A tornado killed a woman and her nine-week-old infant and also injured at least 30 on Friday in central Tennessee as a line of storms lifted homes, ripped off roofs and dumped hail in the southeast.
Elsewhere, a tornado touched down in southwestern Kentucky, injuring two people and destroying homes. A possible tornado was reported in northeast Alabama. And large hail began falling in several North Carolina counties.
Three dozen people were hurt in Rutherford County, Tennessee, four of them critically, in the aftermath of a storm system that killed three in western Arkansas a day earlier.
“I think we’re right in the middle of tornado alley these days,” said Dan Goodwin of the Rutherford County Sheriff’s Department.
Dispatchers at the Rutherford County Emergency Management Agency said the area had been “heavily impacted” after several eyewitness reported of a tornado on the ground at about midday.
In Murfreesboro, 50km southeast of Nashville, at least three dozen homes were destroyed.
Andrew Piro, 23, who was on his way to work when the tornado struck, told the Knoxville News-Sentinel he came upon a man who said his brother’s wife and child were missing.
“Outside under the rubble, we found the wife,” Piro said. “She was right beside the driveway, about 20 feet [6m] away from the house.”
“She was under a bunch of wood, I guess part of the roof. We found the baby strapped into a car seat, about another 20 feet away under a tree. It broke my heart,” he said.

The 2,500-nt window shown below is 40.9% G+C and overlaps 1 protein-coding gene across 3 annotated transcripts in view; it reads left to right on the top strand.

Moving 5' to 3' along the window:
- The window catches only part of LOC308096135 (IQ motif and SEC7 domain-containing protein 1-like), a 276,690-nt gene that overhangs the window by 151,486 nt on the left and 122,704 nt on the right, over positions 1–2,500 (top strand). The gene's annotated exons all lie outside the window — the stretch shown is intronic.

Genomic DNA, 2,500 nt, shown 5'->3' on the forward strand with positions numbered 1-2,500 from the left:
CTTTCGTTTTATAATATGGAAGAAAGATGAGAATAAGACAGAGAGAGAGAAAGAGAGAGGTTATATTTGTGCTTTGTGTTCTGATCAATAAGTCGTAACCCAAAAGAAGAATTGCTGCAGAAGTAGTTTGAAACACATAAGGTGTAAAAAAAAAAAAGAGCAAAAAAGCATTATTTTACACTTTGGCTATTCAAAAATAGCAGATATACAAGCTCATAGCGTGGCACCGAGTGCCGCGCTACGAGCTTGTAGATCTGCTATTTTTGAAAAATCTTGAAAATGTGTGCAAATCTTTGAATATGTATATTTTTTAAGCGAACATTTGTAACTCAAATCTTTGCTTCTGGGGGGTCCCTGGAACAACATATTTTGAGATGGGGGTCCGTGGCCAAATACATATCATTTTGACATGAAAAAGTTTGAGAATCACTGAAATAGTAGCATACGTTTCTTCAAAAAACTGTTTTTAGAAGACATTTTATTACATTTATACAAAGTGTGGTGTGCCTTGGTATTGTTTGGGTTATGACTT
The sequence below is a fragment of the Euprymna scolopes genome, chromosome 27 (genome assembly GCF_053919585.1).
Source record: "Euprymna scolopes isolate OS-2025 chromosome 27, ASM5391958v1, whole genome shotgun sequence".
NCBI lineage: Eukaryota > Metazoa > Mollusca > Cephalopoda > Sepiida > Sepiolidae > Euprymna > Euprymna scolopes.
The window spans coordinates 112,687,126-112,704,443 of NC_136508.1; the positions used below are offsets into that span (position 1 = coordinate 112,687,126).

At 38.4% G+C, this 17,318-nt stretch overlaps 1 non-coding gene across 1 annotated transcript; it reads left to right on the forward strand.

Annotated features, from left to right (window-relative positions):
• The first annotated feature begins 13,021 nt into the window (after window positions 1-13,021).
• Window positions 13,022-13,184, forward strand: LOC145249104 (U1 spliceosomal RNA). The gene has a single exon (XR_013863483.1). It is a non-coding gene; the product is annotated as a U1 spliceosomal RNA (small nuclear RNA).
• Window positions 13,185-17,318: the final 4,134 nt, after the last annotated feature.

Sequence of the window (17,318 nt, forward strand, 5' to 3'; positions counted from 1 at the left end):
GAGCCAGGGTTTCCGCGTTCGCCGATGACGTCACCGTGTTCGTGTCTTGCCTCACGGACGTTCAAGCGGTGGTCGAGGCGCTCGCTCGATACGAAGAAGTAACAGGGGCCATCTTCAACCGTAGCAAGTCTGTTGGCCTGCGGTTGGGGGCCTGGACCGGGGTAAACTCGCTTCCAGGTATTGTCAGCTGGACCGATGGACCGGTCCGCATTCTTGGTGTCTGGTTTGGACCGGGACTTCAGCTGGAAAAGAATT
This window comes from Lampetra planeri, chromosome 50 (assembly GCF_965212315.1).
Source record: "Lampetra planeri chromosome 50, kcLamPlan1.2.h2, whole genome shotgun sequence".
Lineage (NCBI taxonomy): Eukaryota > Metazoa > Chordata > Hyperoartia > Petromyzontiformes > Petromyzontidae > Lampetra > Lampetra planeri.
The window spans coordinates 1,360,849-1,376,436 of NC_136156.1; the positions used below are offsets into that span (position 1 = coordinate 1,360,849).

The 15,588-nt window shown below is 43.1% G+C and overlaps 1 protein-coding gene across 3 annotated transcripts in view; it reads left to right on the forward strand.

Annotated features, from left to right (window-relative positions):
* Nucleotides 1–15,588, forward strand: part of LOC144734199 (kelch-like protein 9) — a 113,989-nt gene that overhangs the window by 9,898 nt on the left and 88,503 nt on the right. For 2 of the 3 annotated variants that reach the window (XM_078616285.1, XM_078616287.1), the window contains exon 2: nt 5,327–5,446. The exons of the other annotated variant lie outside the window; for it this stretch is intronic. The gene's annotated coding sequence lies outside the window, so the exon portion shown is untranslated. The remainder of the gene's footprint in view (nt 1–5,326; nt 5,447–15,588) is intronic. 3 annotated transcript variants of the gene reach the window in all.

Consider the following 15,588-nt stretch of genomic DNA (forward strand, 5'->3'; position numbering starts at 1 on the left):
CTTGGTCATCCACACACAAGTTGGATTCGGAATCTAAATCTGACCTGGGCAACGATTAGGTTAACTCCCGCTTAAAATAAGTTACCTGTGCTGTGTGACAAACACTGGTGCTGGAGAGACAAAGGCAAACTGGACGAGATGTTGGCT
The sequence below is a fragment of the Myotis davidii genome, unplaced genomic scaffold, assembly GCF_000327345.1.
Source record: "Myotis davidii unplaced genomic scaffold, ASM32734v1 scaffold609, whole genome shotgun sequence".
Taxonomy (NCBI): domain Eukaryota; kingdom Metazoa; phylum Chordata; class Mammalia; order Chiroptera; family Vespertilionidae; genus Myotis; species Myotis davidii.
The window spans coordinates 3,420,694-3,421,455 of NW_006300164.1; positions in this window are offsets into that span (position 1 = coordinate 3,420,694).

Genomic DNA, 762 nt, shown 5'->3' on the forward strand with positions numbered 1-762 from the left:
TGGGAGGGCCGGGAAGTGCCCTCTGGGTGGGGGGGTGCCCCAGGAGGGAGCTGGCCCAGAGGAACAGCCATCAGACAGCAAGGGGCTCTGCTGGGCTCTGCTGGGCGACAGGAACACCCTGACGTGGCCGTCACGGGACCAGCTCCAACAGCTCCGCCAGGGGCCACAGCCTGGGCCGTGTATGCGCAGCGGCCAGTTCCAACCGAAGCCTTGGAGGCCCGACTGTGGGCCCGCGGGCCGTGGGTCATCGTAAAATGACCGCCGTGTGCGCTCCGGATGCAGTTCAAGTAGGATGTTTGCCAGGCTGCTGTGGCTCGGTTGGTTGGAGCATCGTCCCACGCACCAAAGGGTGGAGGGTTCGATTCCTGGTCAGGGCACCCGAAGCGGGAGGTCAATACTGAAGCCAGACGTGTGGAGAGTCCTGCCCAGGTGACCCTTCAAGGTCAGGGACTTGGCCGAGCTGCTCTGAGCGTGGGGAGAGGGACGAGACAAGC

Kori Bryant, in her mid-20s, and nine-week-old Olivia Bryant were identified as the dead.
“They were found outside of the residence,” rescue official Randy White said. “It looked like they were trying to get to the car. The infant was in a car seat.”
Joe Spencer, 23-year-old student, said he survived a direct hit on his house.
“I was going to open the door to see what was going on and I looked straight at a tornado,” Spencer said.
He yelled at his brother to take shelter and ran to the bathroom.
“The bathtub started shaking, and I just tried to grab hold to anything I could. I grabbed the nozzle and turned on the water,” said Spencer, who was shaken but uninjured.
Friday afternoon, search teams fanned out across Murfreesboro, a city of about 100,500, looking for anyone trapped in homes. Clyde Atkinson, spokesman for the Murfreesboro Police Department, said he believed there were three to five touchdowns mostly in the northern and western parts of the city.
A grocery store evacuated customers into a cooler until the storm passed.
Roofs were ripped away from at least a dozen homes, and some trees were blown down. A bulldozer was clearing tree limbs and other debris from streets.